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One day last week, when I rolled out of bed at a ridiculously early hour (because I like starting my morning routine while my family and most of the sane world are still asleep), I walked into the kitchen and immediately got a knot in my stomach.
The same thing had happened the day before…and a couple days before that, too.
A pattern began to develop where I was starting my days with dread. The house that was supposed to feel quiet and peaceful was feeling oppressive and chaotic. It wasn’t fun.
After a few days of feeling an uneasiness until halfway through the morning, I realized what was causing the overwhelming sense of frustration at the beginning of each day: The dishwasher.
Now, I have a perfectly nice dishwasher, and I’m very thankful for it. But I don’t like to unload it. It’s a task that I tend to put off until I don’t have any choice but to get the job done.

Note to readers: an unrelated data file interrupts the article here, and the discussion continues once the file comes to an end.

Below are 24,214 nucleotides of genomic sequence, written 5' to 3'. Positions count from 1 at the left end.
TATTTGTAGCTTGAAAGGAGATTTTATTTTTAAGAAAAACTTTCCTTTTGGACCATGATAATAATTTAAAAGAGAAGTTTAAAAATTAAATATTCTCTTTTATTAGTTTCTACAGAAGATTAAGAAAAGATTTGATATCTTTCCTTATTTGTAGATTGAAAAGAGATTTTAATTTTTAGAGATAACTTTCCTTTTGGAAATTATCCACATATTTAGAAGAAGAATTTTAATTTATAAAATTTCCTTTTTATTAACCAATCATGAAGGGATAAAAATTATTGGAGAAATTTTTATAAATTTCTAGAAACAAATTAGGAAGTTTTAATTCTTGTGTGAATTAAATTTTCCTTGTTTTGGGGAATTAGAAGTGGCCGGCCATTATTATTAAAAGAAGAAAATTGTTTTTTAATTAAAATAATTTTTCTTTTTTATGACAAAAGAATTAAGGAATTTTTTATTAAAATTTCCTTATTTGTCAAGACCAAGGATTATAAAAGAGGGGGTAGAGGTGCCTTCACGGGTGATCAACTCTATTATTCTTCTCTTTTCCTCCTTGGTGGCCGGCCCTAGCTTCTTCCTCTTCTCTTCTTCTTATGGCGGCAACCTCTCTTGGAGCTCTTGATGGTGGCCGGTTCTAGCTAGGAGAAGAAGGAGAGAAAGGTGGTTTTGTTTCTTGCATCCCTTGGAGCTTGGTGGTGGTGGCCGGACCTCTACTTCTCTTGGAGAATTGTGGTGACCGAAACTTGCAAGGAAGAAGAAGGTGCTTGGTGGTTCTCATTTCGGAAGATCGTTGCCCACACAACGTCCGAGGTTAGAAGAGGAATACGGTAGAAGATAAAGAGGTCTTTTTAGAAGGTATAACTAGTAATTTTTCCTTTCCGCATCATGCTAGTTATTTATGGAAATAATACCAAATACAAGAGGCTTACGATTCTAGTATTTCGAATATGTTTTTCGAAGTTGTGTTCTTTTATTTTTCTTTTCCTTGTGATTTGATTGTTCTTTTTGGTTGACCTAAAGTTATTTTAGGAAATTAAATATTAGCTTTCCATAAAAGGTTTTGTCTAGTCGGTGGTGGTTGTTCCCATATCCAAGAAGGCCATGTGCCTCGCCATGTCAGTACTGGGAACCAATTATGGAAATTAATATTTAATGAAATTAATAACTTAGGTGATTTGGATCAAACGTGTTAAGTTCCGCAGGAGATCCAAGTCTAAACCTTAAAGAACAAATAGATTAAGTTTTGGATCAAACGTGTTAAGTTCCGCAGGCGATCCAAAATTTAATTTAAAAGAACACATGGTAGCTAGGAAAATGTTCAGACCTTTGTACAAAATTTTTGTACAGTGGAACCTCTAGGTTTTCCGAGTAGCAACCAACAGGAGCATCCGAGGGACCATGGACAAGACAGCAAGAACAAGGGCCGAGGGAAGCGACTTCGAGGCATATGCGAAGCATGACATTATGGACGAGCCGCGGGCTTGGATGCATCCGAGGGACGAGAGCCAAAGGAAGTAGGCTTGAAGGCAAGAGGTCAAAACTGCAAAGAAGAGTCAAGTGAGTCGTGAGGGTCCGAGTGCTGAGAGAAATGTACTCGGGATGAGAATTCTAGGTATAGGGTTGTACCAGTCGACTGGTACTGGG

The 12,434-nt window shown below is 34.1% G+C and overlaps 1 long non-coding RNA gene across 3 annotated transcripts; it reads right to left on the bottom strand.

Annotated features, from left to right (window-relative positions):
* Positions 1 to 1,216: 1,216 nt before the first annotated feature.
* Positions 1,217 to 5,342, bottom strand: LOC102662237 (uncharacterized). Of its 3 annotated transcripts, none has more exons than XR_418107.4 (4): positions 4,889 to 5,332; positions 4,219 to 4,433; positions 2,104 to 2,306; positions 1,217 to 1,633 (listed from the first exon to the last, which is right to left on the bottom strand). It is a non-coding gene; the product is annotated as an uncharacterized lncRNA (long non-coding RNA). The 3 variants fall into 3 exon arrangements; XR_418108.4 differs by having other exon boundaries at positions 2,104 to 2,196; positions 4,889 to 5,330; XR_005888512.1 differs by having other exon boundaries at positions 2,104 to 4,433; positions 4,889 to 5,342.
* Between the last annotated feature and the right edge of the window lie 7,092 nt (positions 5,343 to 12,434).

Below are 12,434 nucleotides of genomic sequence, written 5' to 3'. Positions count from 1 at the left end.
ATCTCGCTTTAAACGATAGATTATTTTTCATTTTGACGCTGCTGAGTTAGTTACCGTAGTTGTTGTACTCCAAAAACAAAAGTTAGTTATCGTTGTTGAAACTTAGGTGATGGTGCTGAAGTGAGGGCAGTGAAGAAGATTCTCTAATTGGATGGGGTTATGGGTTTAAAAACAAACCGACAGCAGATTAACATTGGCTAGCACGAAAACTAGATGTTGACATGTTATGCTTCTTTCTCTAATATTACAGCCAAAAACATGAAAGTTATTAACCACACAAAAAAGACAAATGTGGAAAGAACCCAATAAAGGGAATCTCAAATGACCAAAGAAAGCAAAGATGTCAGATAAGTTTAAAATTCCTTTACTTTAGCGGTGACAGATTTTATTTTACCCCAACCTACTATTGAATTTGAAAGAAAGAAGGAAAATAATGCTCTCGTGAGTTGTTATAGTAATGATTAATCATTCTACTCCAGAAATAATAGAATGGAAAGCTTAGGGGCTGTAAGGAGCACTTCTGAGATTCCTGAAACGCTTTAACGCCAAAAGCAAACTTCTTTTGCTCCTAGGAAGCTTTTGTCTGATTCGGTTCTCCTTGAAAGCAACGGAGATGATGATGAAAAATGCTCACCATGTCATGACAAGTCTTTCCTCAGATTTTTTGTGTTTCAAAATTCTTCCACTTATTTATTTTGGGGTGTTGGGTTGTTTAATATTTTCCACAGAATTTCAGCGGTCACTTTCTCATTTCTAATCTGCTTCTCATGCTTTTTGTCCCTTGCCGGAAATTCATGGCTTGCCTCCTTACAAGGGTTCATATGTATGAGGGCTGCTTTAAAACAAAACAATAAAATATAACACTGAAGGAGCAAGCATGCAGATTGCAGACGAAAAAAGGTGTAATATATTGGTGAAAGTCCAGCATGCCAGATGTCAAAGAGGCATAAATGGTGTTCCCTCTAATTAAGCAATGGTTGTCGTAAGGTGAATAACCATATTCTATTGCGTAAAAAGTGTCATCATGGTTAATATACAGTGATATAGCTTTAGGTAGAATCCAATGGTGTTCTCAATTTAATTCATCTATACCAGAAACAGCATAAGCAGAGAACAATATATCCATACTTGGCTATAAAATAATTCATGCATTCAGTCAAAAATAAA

And while the dishwasher sits full of clean dishes, the kitchen counter gets piled up with dirty ones. Sometimes, it gets completely covered with dirty dishes that fill the sink and every flat surface within reach.
Then, I feel a knot in my stomach when I walk into the kitchen at the ridiculous hour I mentioned above.
The Truth About Clutter
It’s a fact that fighting the clutter in your home can seem like an impossible task. It is downright overwhelming to even think about facing it all.
It’s also a fact that sometimes we’re so fixated on the seemingly insurmountable “stuff” – the sports equipment all over the garage, the sewing supplies covering the dining room table, the random pans and dishes crammed into the kitchen cabinets – that we totally overlook the basic clutter that is hiding right in front of us and is the source of the most frustration in our everyday lives.
Much of the clutter that is causing that knot in the pit of your stomach could be easily avoided and quickly eliminated on a daily basis by simply changing your mindset and following some basic routines. It’s true!